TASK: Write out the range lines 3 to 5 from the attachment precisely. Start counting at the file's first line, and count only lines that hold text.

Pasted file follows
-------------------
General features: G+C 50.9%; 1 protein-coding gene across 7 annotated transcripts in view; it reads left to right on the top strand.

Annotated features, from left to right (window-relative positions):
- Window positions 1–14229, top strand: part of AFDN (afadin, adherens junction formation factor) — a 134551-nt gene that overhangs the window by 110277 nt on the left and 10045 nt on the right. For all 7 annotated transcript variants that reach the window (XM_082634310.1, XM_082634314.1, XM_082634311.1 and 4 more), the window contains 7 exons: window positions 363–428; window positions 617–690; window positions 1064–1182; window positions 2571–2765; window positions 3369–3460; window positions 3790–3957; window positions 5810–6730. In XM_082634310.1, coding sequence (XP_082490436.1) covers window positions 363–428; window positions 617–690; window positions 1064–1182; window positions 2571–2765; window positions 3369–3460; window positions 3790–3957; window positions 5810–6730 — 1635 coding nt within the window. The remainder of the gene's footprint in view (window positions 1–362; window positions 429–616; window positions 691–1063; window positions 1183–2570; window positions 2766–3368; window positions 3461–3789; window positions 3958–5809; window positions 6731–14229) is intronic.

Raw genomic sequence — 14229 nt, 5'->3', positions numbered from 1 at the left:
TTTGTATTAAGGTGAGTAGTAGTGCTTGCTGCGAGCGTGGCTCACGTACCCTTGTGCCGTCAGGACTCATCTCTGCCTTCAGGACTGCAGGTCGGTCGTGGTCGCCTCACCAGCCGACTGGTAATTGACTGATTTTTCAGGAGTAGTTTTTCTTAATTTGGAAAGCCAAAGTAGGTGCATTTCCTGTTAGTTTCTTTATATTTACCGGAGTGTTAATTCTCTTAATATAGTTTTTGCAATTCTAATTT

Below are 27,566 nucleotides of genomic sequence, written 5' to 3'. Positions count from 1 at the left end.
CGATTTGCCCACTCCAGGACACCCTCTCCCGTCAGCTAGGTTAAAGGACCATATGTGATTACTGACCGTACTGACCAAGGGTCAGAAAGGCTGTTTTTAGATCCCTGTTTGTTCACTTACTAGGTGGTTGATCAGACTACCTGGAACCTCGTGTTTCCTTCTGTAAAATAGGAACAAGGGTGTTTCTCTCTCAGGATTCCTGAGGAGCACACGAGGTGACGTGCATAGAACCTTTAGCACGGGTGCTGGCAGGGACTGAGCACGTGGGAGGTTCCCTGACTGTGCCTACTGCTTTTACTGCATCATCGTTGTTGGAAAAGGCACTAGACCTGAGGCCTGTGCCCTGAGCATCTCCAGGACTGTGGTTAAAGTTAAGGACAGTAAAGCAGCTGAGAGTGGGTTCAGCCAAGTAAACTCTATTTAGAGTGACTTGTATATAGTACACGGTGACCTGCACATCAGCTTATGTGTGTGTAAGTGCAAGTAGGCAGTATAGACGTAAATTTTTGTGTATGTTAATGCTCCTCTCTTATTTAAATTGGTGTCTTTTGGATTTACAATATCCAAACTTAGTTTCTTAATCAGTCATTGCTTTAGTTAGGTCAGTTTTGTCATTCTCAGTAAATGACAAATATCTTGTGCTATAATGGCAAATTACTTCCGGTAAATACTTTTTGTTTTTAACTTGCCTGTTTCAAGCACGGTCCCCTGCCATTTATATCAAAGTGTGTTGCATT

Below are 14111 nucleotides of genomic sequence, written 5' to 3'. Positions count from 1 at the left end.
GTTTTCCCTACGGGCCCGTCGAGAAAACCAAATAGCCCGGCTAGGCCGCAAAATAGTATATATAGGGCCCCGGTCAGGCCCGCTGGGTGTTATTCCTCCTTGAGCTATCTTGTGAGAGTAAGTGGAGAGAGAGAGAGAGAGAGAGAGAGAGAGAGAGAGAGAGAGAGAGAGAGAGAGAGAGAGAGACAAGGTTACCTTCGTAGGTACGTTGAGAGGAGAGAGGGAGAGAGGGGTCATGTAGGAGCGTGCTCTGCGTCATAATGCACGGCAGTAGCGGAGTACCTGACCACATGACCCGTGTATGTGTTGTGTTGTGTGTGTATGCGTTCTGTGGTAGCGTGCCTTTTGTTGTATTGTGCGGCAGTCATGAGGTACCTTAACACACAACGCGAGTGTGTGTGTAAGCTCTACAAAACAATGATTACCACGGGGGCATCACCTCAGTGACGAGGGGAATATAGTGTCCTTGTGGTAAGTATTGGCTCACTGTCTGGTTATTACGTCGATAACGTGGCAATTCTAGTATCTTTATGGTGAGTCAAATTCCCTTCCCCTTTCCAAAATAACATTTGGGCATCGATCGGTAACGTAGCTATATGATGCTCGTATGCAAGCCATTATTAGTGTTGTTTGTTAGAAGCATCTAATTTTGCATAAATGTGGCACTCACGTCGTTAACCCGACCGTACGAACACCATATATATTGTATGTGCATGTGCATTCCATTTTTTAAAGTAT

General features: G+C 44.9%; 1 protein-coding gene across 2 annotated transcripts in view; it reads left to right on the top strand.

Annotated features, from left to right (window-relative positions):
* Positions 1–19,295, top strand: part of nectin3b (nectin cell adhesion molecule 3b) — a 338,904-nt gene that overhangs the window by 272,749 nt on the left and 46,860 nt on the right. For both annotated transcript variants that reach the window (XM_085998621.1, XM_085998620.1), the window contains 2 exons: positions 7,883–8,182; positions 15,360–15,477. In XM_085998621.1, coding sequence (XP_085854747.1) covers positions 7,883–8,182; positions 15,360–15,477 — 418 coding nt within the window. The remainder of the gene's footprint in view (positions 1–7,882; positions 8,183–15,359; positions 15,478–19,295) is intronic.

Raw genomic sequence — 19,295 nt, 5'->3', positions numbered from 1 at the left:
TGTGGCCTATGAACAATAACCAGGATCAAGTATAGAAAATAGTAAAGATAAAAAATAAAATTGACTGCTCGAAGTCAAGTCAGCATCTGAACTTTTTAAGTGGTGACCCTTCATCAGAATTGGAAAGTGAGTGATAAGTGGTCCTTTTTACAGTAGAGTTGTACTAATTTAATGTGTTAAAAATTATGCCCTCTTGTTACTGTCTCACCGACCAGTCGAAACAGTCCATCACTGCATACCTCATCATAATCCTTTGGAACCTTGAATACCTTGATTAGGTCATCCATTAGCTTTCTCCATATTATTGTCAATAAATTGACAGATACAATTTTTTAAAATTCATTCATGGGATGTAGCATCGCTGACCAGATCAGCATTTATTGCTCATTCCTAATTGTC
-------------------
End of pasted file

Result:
- Window positions 1–14229, top strand: part of AFDN (afadin, adherens junction formation factor) — a 134551-nt gene that overhangs the window by 110277 nt on the left and 10045 nt on the right. For all 7 annotated transcript variants that reach the window (XM_082634310.1, XM_082634314.1, XM_082634311.1 and 4 more), the window contains 7 exons: window positions 363–428; window positions 617–690; window positions 1064–1182; window positions 2571–2765; window positions 3369–3460; window positions 3790–3957; window positions 5810–6730. In XM_082634310.1, coding sequence (XP_082490436.1) covers window positions 363–428; window positions 617–690; window positions 1064–1182; window positions 2571–2765; window positions 3369–3460; window positions 3790–3957; window positions 5810–6730 — 1635 coding nt within the window. The remainder of the gene's footprint in view (window positions 1–362; window positions 429–616; window positions 691–1063; window positions 1183–2570; window positions 2766–3368; window positions 3461–3789; window positions 3958–5809; window positions 6731–14229) is intronic.

Raw genomic sequence — 14229 nt, 5'->3', positions numbered from 1 at the left:
TTTGTATTAAGGTGAGTAGTAGTGCTTGCTGCGAGCGTGGCTCACGTACCCTTGTGCCGTCAGGACTCATCTCTGCCTTCAGGACTGCAGGTCGGTCGTGGTCGCCTCACCAGCCGACTGGTAATTGACTGATTTTTCAGGAGTAGTTTTTCTTAATTTGGAAAGCCAAAGTAGGTGCATTTCCTGTTAGTTTCTTTATATTTACCGGAGTGTTAATTCTCTTAATATAGTTTTTGCAATTCTAATTT